The result? One side of the fence fumed for eight years, waiting for the opportunity to be “in charge” – and when they were in charge, to make the other side suffer and see how it’s felt for the last two terms.
And then it happened.
A new President and a new philosophy and a new political structure. The game was about to change.
And that fence? It’s still there, it’s just that everybody moved over to the other side. Supporters were now the opposition; and the opposition were now supporters. Same groups, different sides.
Those who were “in charge” and supportive of the past President are now hyper critical of each and every syllable that comes from the mouth of the new President or his staff. Nothing is going right; everything is going wrong. There is no room for consensus.
And those who fought for eight years? Well, our guy’s in charge now, and we’re going to show everyone how to run this country. Every tweet and every speech and every policy is supported without question, because there is weakness in admitting that some things may not be going as planned.
And each and every day; the fence grows taller and more impenetrable. The aisle that used to separate Republicans and Democrats in Congress is now a mine field. Our country now finds itself focused on things like three-person run off primary elections in Alabama; because even one shift in votes in Congress could completely change the direction of policy and our country.
Sadly, our obsession now is not to support our country; but to support our cause.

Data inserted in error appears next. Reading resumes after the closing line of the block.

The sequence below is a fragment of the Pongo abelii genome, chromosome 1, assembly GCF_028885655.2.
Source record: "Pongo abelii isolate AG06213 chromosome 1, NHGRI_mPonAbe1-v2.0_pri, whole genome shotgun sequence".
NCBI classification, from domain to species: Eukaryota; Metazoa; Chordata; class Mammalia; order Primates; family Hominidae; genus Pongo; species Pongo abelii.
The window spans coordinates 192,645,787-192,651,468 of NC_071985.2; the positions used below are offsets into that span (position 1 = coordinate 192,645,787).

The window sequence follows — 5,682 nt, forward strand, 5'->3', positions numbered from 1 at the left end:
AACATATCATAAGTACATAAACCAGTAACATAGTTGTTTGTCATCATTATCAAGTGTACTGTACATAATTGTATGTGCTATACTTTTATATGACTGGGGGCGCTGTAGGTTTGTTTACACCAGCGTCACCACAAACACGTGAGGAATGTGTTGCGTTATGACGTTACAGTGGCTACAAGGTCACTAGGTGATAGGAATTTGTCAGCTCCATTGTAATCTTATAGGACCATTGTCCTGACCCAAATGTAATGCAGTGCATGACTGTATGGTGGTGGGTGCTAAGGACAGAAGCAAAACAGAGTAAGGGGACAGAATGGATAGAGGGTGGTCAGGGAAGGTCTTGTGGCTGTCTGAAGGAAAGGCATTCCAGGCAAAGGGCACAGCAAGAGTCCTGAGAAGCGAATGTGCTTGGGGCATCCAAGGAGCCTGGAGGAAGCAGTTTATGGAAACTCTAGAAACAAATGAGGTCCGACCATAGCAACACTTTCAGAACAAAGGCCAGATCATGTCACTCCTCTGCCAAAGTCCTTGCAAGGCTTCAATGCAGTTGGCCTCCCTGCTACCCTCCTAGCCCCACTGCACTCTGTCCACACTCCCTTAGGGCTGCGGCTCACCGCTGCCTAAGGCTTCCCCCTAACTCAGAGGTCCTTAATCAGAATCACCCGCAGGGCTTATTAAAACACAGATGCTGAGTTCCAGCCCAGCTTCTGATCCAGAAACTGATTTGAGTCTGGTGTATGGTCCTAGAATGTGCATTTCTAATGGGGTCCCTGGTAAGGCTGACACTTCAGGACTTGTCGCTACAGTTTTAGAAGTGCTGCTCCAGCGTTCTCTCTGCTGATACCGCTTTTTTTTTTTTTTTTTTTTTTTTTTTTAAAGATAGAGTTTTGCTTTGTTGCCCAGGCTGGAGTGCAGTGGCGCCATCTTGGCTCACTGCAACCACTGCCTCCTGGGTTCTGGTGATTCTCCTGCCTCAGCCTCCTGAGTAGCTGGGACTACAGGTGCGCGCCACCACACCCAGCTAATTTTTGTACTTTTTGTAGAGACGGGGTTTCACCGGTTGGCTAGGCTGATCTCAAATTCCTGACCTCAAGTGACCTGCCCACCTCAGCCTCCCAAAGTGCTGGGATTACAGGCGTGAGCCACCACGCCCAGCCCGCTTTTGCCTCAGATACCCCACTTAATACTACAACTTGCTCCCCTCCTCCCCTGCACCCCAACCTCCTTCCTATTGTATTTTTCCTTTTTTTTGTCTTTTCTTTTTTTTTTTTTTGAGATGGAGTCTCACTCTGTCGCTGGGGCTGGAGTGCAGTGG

And, because of that, as horrible as they are, truthfully we shouldn’t be surprised when these Alt-Right Wing groups like the ones in Charlottesville choose to express their opinions and act out in ways that we find repulsive.
The events of the past few days need to be met with one, collective voice – we will not tolerate actions of hate and ignorance; not because we lean one way or the other politically, but because we are all Americans.
In our differences, it is time to unite behind those things we agree on. We have a Constitution that allows us to freely express our opinions without the fear of imprisonment or discrimination; but we as citizens also have the right to “life, liberty, and the pursuit of happiness” – and when the expression of individual rights infringes on the rights of others to pursue life; then the law of our land needs to deal with it swiftly and consistently.
The danger from Charlottesville and other places where violence has broken out is that we see our nation by what side we’re on; not as a collective group of citizens who share this great country.
Is it perfect? No, but I have to believe that it’s getting better. Maybe progress isn’t happening as fast as others would like it to; but I believe that we are moving forward.
But we continue to move forward when we speak with the collective voice of “Americans”, and leave the rhetoric and bias to the minority. Above all, we need to be willing to truly listen to those who feel disenfranchised in our country, and not just dismiss their feelings and views. Violence cannot be tolerated; but voices should be able to be heard.
We need to take the ideological fence down that separates us, and realize that we’re all standing in the same field.